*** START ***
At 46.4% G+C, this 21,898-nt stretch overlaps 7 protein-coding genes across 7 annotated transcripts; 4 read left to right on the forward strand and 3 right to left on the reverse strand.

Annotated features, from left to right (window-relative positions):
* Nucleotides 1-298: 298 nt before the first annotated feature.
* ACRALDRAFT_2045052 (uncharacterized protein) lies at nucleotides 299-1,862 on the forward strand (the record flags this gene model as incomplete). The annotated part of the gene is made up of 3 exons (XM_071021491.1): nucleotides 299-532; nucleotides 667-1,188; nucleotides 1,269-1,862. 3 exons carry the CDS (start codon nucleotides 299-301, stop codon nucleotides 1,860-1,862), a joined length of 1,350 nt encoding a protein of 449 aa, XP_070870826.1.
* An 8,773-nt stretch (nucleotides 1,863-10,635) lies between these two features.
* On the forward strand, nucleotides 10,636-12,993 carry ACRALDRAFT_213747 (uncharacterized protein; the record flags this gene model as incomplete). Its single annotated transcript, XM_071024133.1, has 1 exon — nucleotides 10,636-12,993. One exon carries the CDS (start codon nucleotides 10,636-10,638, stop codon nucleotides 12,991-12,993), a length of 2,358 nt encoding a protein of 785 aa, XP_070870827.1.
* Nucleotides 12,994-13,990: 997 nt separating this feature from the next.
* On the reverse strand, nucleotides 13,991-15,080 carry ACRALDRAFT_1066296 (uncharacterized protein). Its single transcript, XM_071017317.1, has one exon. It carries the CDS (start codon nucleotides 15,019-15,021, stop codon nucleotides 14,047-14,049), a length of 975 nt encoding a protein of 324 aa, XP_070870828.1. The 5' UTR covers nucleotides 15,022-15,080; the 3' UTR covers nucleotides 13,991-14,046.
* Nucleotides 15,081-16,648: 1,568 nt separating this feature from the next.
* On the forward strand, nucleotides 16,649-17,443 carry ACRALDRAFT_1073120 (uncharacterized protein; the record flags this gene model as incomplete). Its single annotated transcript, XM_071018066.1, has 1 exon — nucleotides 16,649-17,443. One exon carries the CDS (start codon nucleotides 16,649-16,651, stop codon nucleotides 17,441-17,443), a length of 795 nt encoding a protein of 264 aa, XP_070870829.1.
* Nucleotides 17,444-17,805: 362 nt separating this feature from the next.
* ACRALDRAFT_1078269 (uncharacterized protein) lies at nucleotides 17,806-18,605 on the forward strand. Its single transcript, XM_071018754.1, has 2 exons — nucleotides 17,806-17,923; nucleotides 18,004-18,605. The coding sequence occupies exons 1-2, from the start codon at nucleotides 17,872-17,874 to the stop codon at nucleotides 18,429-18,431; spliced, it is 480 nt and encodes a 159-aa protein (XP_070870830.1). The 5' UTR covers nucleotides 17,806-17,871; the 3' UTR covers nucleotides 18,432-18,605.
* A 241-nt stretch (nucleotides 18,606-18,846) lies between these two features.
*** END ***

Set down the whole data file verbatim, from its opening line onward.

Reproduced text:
At 46.4% G+C, this 21,898-nt stretch overlaps 7 protein-coding genes across 7 annotated transcripts; 4 read left to right on the forward strand and 3 right to left on the reverse strand.

Annotated features, from left to right (window-relative positions):
* Nucleotides 1-298: 298 nt before the first annotated feature.
* ACRALDRAFT_2045052 (uncharacterized protein) lies at nucleotides 299-1,862 on the forward strand (the record flags this gene model as incomplete). The annotated part of the gene is made up of 3 exons (XM_071021491.1): nucleotides 299-532; nucleotides 667-1,188; nucleotides 1,269-1,862. 3 exons carry the CDS (start codon nucleotides 299-301, stop codon nucleotides 1,860-1,862), a joined length of 1,350 nt encoding a protein of 449 aa, XP_070870826.1.
* An 8,773-nt stretch (nucleotides 1,863-10,635) lies between these two features.
* On the forward strand, nucleotides 10,636-12,993 carry ACRALDRAFT_213747 (uncharacterized protein; the record flags this gene model as incomplete). Its single annotated transcript, XM_071024133.1, has 1 exon — nucleotides 10,636-12,993. One exon carries the CDS (start codon nucleotides 10,636-10,638, stop codon nucleotides 12,991-12,993), a length of 2,358 nt encoding a protein of 785 aa, XP_070870827.1.
* Nucleotides 12,994-13,990: 997 nt separating this feature from the next.
* On the reverse strand, nucleotides 13,991-15,080 carry ACRALDRAFT_1066296 (uncharacterized protein). Its single transcript, XM_071017317.1, has one exon. It carries the CDS (start codon nucleotides 15,019-15,021, stop codon nucleotides 14,047-14,049), a length of 975 nt encoding a protein of 324 aa, XP_070870828.1. The 5' UTR covers nucleotides 15,022-15,080; the 3' UTR covers nucleotides 13,991-14,046.
* Nucleotides 15,081-16,648: 1,568 nt separating this feature from the next.
* On the forward strand, nucleotides 16,649-17,443 carry ACRALDRAFT_1073120 (uncharacterized protein; the record flags this gene model as incomplete). Its single annotated transcript, XM_071018066.1, has 1 exon — nucleotides 16,649-17,443. One exon carries the CDS (start codon nucleotides 16,649-16,651, stop codon nucleotides 17,441-17,443), a length of 795 nt encoding a protein of 264 aa, XP_070870829.1.
* Nucleotides 17,444-17,805: 362 nt separating this feature from the next.
* ACRALDRAFT_1078269 (uncharacterized protein) lies at nucleotides 17,806-18,605 on the forward strand. Its single transcript, XM_071018754.1, has 2 exons — nucleotides 17,806-17,923; nucleotides 18,004-18,605. The coding sequence occupies exons 1-2, from the start codon at nucleotides 17,872-17,874 to the stop codon at nucleotides 18,429-18,431; spliced, it is 480 nt and encodes a 159-aa protein (XP_070870830.1). The 5' UTR covers nucleotides 17,806-17,871; the 3' UTR covers nucleotides 18,432-18,605.
* A 241-nt stretch (nucleotides 18,606-18,846) lies between these two features.